<span class="title">Nouveaux Moutons (Brebis)<span class="title_comma">, </span></span><span class="year">1994/1997</span>
<span class="title">Mouton Transhumant (Brebis)<span class="title_comma">, </span></span><span class="year">1988/1991</span>
<span class="title">Wapiti (Petit)<span class="title_comma">, </span></span><span class="year">1988</span>
<span class="title">Ane Bâté (Grand)<span class="title_comma">, </span></span><span class="year">1985/2002-03</span>
<span class="title">Oiseaux de Marbre<span class="title_comma">, </span></span><span class="year">1974</span>
François-Xavier Lalanne
Nouveaux Moutons (Brebis), 1994/1997
Epoxystone and bronze
91 x 101 x 36 cm; (35 7/8 x 39 3/4 x 14 1/8 in.)
Edition of 250 (#166/250)
Signed, dated and numbered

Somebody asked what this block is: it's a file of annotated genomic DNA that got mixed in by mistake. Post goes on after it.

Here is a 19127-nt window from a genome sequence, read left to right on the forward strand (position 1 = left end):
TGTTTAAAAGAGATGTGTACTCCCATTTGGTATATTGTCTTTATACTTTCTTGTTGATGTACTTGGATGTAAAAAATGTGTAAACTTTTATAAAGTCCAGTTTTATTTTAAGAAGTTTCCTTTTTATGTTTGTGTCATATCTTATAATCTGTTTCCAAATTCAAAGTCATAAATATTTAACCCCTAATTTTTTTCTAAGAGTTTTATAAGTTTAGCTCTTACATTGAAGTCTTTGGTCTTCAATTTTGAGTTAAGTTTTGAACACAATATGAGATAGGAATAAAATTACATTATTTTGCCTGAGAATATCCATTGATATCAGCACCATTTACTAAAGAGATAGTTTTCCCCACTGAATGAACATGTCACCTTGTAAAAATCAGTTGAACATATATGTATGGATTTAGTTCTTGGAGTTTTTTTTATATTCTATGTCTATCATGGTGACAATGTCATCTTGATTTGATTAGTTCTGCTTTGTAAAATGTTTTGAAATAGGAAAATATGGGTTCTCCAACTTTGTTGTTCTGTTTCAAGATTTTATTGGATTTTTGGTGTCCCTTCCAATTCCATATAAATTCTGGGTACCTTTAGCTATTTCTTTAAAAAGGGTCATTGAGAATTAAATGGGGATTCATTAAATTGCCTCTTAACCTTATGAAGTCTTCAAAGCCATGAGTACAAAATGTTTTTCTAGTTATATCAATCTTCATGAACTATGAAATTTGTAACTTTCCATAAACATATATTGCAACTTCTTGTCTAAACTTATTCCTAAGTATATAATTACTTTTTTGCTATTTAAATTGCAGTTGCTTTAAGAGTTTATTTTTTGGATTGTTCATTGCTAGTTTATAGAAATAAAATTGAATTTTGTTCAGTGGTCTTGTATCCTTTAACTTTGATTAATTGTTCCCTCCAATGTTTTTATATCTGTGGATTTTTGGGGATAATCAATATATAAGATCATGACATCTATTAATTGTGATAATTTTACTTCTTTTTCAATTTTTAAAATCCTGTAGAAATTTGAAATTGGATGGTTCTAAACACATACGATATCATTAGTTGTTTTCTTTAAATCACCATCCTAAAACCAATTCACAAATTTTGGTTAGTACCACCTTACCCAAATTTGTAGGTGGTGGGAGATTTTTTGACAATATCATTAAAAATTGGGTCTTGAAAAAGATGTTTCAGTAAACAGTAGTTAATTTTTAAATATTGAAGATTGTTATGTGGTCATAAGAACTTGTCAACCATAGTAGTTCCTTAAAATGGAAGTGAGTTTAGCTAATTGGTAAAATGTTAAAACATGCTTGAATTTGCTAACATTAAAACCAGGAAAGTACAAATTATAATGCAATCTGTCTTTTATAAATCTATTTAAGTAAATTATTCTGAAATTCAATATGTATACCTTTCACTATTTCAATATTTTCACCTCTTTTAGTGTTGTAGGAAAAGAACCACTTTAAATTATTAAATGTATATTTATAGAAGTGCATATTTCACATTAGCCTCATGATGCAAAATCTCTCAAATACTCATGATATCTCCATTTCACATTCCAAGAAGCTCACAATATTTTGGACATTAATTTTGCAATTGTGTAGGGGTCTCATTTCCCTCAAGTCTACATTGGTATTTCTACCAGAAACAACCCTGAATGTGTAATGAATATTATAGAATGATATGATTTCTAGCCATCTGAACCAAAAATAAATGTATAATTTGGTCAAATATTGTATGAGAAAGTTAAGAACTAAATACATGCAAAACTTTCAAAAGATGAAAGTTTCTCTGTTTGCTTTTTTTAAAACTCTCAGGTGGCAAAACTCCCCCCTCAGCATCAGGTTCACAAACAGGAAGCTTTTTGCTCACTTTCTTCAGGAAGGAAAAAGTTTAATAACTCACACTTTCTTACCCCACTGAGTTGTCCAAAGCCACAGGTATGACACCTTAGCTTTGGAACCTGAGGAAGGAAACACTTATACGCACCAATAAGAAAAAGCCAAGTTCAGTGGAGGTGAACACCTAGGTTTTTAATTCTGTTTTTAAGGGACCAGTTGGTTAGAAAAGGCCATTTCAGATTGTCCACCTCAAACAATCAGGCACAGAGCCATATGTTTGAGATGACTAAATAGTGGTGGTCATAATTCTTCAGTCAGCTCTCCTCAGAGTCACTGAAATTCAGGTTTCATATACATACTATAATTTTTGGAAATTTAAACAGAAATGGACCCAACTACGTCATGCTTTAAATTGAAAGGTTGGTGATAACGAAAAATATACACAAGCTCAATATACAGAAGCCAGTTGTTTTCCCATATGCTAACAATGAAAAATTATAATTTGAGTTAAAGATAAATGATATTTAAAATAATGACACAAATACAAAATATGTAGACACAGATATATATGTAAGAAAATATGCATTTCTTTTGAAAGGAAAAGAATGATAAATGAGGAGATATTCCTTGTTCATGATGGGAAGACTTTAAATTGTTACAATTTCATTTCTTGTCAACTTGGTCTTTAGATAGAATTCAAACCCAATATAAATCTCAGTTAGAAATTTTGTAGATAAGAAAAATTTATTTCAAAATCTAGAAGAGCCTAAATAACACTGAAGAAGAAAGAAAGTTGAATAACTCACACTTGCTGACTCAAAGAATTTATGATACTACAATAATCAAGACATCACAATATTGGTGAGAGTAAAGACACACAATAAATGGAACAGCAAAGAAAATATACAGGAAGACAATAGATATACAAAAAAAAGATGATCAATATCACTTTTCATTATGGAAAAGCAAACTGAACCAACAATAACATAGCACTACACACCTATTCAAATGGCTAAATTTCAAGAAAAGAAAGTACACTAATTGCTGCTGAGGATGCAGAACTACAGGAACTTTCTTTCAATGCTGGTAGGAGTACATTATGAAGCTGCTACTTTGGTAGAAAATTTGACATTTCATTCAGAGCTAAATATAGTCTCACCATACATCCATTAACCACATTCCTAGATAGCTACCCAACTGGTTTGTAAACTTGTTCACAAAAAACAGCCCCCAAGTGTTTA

François-Xavier Lalanne moved to Paris in his youth to study sculpture, drawing and painting at the Académie Julian and Claude studied architecture in Paris at the École des Beaux-Arts and the École des Arts Décoratifs. It was not until he met Claude (née Dupeux) at his first gallery show, that he abandoned painting for sculpture. Claude and François-Xavier Lalanne have been known as ‘Les Lalanne’ since the 1960s, when they got married. Their work is a major retrospective of their work was held in 2010 at the Musée des Arts Décoratifs in Paris.The Lalannes’ work is represented in many prominent collections around the world, including the National Design Museum, New York; Cooper Hewitt Museum, New York; Musée Nationale d’Art Moderne, Paris; Musée d’Histoire Naturelle, Paris; and the Centre Pompidou, Paris.